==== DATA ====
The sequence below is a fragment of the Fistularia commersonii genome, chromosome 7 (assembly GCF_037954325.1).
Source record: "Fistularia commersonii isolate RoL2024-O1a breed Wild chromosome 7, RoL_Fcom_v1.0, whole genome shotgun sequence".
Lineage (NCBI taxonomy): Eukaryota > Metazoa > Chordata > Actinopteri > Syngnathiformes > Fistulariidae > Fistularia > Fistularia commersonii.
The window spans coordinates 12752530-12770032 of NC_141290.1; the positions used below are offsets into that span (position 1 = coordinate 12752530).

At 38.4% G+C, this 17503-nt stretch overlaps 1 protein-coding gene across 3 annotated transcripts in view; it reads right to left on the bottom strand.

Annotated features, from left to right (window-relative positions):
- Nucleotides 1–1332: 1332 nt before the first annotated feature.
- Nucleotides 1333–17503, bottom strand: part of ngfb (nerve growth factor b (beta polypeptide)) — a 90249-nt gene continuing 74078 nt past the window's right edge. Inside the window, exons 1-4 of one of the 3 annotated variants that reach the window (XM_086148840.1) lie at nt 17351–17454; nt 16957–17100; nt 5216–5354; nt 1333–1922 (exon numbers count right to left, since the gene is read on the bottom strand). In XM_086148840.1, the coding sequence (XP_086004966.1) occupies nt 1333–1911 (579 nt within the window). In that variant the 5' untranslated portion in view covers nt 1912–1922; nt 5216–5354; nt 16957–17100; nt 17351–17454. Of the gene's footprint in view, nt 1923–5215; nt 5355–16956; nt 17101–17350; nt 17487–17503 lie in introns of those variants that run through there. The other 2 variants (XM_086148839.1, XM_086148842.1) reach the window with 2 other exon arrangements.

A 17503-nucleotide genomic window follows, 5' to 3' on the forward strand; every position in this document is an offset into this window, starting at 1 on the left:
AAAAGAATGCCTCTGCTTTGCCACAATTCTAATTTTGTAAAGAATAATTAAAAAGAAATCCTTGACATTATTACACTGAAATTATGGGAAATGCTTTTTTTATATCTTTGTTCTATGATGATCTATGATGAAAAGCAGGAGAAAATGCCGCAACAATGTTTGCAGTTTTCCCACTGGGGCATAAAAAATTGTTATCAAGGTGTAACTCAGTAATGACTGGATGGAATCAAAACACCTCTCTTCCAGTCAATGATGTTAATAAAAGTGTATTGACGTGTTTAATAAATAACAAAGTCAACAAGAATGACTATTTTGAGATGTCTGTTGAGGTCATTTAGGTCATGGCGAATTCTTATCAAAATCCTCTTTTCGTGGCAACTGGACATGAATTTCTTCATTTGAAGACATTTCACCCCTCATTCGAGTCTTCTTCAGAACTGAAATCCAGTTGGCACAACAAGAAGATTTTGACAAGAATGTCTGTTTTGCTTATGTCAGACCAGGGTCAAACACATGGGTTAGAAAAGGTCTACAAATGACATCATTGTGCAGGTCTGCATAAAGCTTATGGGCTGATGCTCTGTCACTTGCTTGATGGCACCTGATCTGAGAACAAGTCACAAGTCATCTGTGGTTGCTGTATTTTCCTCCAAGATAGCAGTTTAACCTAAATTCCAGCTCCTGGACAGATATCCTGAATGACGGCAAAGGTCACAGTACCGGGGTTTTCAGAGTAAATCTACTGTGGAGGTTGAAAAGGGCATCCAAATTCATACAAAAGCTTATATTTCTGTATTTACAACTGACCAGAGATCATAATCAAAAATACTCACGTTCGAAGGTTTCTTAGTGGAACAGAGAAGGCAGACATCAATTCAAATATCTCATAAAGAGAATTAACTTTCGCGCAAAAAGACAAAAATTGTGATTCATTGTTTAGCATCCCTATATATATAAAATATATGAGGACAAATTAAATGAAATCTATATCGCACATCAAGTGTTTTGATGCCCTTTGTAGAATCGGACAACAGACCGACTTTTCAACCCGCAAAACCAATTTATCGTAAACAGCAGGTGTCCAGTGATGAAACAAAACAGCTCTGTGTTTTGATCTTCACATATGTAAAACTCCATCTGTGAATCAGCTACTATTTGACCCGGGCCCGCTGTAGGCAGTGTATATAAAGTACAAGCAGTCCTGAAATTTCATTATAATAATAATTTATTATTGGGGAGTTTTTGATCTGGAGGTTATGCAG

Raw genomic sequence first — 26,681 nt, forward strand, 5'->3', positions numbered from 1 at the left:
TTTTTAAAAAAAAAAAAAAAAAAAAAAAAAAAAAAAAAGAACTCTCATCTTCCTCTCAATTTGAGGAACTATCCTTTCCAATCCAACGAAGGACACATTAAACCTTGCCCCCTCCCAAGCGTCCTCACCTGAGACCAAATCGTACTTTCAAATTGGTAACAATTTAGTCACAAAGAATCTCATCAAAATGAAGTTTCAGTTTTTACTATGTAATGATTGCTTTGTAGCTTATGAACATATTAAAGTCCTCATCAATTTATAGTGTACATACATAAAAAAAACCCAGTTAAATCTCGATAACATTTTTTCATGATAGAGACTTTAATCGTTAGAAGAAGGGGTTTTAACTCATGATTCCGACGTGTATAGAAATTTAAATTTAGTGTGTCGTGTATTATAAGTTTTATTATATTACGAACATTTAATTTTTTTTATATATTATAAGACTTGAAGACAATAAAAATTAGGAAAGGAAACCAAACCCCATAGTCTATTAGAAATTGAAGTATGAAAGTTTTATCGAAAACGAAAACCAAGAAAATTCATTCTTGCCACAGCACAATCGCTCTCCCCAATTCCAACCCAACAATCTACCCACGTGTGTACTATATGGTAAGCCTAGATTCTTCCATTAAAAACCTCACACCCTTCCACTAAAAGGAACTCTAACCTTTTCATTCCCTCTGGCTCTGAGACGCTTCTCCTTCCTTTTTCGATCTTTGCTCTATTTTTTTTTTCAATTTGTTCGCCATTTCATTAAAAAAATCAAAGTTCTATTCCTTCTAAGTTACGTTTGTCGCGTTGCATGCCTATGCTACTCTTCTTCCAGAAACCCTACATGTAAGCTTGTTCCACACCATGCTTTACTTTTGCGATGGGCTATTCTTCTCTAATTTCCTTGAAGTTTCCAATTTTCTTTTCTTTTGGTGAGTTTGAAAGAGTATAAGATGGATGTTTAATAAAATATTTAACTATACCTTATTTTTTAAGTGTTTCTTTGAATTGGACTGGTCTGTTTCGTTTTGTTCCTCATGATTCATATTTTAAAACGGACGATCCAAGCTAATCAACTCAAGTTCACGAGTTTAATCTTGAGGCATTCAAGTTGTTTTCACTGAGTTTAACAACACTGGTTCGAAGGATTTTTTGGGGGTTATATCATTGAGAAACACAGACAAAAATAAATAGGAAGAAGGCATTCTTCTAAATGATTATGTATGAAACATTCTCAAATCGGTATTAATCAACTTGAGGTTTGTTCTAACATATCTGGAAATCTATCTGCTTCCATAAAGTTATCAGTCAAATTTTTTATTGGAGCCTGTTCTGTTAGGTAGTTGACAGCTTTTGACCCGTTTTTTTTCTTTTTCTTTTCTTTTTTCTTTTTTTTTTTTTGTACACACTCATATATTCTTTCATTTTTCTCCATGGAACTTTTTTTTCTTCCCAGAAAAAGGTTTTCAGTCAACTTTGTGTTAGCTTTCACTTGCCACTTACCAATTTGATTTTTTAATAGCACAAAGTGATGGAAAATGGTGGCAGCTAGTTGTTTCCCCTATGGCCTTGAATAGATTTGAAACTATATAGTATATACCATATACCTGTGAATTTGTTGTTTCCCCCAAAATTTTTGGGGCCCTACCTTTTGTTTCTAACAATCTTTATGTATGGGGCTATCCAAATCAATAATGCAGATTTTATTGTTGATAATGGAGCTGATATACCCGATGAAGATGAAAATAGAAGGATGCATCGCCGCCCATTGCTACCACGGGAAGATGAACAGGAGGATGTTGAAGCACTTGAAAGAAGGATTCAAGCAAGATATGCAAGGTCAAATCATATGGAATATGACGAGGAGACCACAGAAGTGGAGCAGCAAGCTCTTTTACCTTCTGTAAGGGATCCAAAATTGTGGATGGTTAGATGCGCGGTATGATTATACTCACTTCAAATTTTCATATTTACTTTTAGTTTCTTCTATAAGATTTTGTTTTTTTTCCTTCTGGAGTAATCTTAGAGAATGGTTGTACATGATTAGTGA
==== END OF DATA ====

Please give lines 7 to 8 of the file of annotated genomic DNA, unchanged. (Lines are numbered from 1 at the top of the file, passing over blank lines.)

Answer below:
- Nucleotides 1–1332: 1332 nt before the first annotated feature.
- Nucleotides 1333–17503, bottom strand: part of ngfb (nerve growth factor b (beta polypeptide)) — a 90249-nt gene continuing 74078 nt past the window's right edge. Inside the window, exons 1-4 of one of the 3 annotated variants that reach the window (XM_086148840.1) lie at nt 17351–17454; nt 16957–17100; nt 5216–5354; nt 1333–1922 (exon numbers count right to left, since the gene is read on the bottom strand). In XM_086148840.1, the coding sequence (XP_086004966.1) occupies nt 1333–1911 (579 nt within the window). In that variant the 5' untranslated portion in view covers nt 1912–1922; nt 5216–5354; nt 16957–17100; nt 17351–17454. Of the gene's footprint in view, nt 1923–5215; nt 5355–16956; nt 17101–17350; nt 17487–17503 lie in introns of those variants that run through there. The other 2 variants (XM_086148839.1, XM_086148842.1) reach the window with 2 other exon arrangements.